Tuesday, October 27, 2009


I was so excited to read this article; it articulates and echoes my experience as a teacher and even to some extent as a student. As I read the Unfinished Music #1--John poem, I flashed back to my sophomore English lit class at Gustavus. In an effort to be multi-cultural, I guess, we were reading Crime and Punishment. My emotional response was so deep that a regular essay wouldn't do, so I wrote poems about each of the main characters. The professor accepted them (I still had to write the essay, but it wasn't docked for being late). This certainly wasn't my first piece of authentic writing, nor was it deliberately multi-genre, but it is one that sticks in my mind until today.

As a writing teacher for intermediate age students, I encouraged students to explore writing in a variety of forms and used a variety of models with them. One form we used for several years was creative non-fiction about an animal. Students could choose from many styles such as picture and description, narrative plus details, or non-fiction text plus poems. For the teacher, was hard to keep track of what each student was doing--where in the writing process they were, authenticating their voices--after their research was done, but the final products were all keepsakes. I think this kind of project using visual storytelling tools would be even richer.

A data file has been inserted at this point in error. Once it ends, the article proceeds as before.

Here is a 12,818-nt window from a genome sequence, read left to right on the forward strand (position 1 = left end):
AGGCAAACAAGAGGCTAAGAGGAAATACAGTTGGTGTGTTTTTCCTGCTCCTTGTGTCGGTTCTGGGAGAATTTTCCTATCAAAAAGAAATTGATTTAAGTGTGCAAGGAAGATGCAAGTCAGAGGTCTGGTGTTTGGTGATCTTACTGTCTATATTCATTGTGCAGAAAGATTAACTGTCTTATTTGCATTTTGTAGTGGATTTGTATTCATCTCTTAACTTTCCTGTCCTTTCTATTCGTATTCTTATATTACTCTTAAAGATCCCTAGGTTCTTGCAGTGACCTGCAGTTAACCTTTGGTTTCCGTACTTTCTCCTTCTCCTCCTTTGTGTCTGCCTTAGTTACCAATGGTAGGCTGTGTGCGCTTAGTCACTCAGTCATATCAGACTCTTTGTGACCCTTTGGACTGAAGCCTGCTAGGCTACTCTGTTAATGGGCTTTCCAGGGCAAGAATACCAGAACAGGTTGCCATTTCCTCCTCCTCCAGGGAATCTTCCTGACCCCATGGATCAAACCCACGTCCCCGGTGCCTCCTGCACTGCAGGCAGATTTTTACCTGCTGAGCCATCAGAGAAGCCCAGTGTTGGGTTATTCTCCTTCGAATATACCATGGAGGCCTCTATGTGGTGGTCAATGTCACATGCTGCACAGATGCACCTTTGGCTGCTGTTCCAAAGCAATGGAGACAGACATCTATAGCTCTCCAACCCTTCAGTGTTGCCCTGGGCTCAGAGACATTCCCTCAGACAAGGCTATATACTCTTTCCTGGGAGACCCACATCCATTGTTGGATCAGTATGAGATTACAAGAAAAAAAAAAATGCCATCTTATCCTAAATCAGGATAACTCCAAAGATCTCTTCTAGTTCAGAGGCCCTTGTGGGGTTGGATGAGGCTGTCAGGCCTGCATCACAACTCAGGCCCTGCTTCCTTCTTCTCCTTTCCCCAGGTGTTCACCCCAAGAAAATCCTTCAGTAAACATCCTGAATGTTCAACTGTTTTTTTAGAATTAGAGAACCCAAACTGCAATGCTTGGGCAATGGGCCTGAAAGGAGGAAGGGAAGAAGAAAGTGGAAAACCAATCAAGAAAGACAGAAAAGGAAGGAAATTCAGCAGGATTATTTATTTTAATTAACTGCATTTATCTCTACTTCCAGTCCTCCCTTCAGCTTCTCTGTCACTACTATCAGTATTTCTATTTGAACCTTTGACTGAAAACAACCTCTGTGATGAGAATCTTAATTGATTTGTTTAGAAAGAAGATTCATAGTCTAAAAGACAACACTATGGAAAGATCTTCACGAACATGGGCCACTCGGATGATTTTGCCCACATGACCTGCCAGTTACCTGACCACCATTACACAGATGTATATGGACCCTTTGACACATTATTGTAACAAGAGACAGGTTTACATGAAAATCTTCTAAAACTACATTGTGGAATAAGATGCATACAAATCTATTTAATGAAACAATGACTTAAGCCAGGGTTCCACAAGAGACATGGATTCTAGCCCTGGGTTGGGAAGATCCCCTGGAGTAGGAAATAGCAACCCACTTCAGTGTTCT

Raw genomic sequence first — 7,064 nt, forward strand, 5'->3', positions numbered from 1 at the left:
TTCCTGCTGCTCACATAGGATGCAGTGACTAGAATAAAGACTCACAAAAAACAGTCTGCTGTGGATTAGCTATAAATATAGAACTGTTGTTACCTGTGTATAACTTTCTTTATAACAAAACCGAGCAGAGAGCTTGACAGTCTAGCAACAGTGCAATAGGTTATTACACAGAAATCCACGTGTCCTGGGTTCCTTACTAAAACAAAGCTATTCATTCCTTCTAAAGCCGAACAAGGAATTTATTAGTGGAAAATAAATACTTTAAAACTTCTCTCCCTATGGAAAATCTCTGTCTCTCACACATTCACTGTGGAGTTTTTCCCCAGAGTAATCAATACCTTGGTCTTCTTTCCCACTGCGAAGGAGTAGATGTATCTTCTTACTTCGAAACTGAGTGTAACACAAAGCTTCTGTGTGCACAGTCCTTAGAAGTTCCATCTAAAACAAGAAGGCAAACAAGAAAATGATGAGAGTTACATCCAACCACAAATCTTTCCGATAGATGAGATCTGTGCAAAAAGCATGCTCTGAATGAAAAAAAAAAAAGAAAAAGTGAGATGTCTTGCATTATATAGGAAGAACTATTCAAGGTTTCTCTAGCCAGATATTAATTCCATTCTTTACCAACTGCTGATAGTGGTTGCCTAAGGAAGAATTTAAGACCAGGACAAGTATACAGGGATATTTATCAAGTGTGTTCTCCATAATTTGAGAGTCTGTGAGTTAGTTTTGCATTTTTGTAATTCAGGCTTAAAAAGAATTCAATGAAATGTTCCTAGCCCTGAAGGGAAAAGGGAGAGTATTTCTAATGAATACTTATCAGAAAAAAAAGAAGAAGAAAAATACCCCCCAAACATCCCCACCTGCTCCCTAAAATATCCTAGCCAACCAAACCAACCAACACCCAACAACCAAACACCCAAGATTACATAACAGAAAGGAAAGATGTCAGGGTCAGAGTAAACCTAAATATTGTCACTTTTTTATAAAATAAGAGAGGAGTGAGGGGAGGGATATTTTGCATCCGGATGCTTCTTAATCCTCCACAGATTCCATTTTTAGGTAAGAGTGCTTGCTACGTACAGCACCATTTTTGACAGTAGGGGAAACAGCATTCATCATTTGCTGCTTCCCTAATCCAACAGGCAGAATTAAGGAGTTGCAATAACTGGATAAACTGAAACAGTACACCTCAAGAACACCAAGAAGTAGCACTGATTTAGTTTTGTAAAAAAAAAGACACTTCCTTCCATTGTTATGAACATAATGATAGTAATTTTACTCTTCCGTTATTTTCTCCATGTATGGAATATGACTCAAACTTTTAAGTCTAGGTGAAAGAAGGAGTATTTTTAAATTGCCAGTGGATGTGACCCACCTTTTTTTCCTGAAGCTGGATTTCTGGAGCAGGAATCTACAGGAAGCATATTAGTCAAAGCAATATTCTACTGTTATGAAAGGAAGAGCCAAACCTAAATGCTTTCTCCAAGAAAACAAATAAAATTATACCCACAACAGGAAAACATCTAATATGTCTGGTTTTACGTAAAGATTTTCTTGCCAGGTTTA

Another section I enjoyed was Interview with a Skeptic. I haven't read Billy the Kid, but Ondaatje is probably better known for The English Patient. This is one of the few movies that I saw before reading the book. The book was rich with poetry and deliberate ambiguity. I didn't finish it, it was too "maddening," as Romano suggests Ondaatje can be. Romano has me interested in reading Ondaantje. I remember reading Zen and the Art of Motorcycle Maintenance and enjoying its lists of tools that read like poetry. And I still use a piece of advice the author gave his student who thought there was nothing to write about in the little college town: begin with one brick in the building across the road. Get down to the nitty gritty, the particular, the basic building block, then write your story.

I think that a digital component or two will enhance and make more real the multi-genre experience for today's students. Reading Romano, I get it.

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